Average power consumption readings in the main modes are published in Table 2 (an ammeter with the internal resistance of 0.1 Ohm was connected to the +5V line). Some modes should be commented on:
All the modes, except for Start, were measured during the corresponding stages of AIDA32 Disk Benchmark. The table contains only maximal results for the read and write operations (at the beginning of the disk).
Table 2. Current drain (mA) of hard drives on the +5V line in various modes.
The average current drain of the WD1600BEVS in quiet seek mode is practically identical to that in the regular seek mode. The same concerns other operating modes. At the same time, the new product is less economical than its predecessor (WD1200BEVS) with the same interface (the specifications are correct): while its idle current drain is practically the same, and it's even reduced by 30 mA when packets are sent through the interface, the average current drain of the top PMR ML80 model at startup, reading and writing is higher by 30-40 mA than in the top ML60 model with traditional longitudinal recording.
Average power consumption of mobile drives for typical and intensive disk usage is calculated by the following usage patterns:
1. Model of the average hard disk power consumption for typical unhurried operations of a user (for example, office work or editing graphics) can be described by the following formula:
P typ =(Idle*90%+ Write*2.5%+ Read*7.5%)/100%,
where lettered modes denote the power consumption of a drive in the corresponding modes; digits (multipliers for these power values) denote percentage of the HDD mode duration (we take maximum power consumption values for reading and writing, which correspond to the beginning zones of a disk; Seek mode is actually metered here through reading and writing). This model is based on the assumption that read/write HDD operations make up 10% of the total time for the typical notebook usage.
2. The same concerns the average power consumption during intensive hard disk operations (for example, defragmenting disks, scanning the surface, copying files, etc.) can be defined by the following formula:
P max =(Write + Seek + Read*3)/5,
where the current is given in amperes. The following diagram was plotted by the calculated power consumption values.
The average power consumption of mobile drives for typical and intensive disk usage.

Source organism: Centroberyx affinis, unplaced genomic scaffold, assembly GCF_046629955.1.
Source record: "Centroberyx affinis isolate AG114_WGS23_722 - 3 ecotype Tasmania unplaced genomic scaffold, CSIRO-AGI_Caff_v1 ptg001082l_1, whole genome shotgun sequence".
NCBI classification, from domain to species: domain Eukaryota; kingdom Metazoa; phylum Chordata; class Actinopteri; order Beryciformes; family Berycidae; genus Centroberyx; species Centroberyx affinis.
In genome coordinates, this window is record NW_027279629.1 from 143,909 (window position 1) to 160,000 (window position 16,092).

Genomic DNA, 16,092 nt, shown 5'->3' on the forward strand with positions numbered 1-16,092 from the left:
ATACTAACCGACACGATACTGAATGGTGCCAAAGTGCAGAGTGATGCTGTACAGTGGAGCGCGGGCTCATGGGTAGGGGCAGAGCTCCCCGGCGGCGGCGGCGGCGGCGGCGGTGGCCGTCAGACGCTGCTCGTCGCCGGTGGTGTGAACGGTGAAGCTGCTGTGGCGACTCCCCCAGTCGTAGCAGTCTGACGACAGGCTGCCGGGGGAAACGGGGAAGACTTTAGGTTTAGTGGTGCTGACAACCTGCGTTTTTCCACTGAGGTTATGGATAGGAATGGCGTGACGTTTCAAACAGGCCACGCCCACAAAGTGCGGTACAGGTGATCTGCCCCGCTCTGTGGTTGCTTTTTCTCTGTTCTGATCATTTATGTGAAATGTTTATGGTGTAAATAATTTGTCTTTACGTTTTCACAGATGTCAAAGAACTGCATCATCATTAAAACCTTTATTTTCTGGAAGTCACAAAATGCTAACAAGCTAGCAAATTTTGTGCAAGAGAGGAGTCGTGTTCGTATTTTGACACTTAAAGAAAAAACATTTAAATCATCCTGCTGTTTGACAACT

As we expected, the WD1600BESV failed to break any power saving records: 1.12 Watt for typical load and 3.17 Watt for active operations — we are not used to seeing such results in modern models any more. They are worse than in all other 160 GB models from competitors. They are even worse than in the older WD1200BEVS model. It's hard to tell what drove WD engineers to raise power consumption of Scorpio models from generation to generation (while their competitors reduced it). Perhaps, upgrading to perpendicular magnetic recording and traditionally high requirements to reliability of WD products made the engineers do it. It's a pity — WD Scorpio ML40 drives of the first generation were the most economical 5K drives in the market. However, these parameters are not fatal in ML80 drives either. The WD1600BEVS demonstrates acceptable power consumption for a mobile 5K drive in various modes.
Western Digital was not in a hurry to launch the third generation of its Scorpio hard drives for notebooks. This company let the other manufacturers be the first to master 160 GB and PMR. Having waited a little and borrowed the streamlined PMR technology, WD launched Scorpio ML80 with the top SATA model WD1600BEVS a tad later than its competitors. But in return, the company managed to raise transfer rates of its 2.5" 160 GB models to new heights - 50 Mbytes/s, as well as to improve average seek time compared to old Scorpio ML60. Ported to the new micro controller, firmware algorithms optimized back in ML40 and ML60 put the lid on. As a result, the top WD1600BEVS model demonstrates excellent performance in many personal applications as well as in more serious server loads. Steady NCQ effect usually helps ML80 in both cases.
So everything would have been great, and these drives would have got the Original Design award but for some negative moments: the new model was painfully slow in some tests, being outperformed even by its predecessor Scorpio ML60 WD1200BEVS. Theoretically, this problem can be fixed by rewriting caching algorithms for small blocks. But what can be done about the increased power consumption of the ML80? Especially considering the progress of competing models in this field. However, despite all its drawbacks, the new WD product is very interesting and competitive. Let's hope that the company will fix them in future products in this series (if it decides they are important ;)).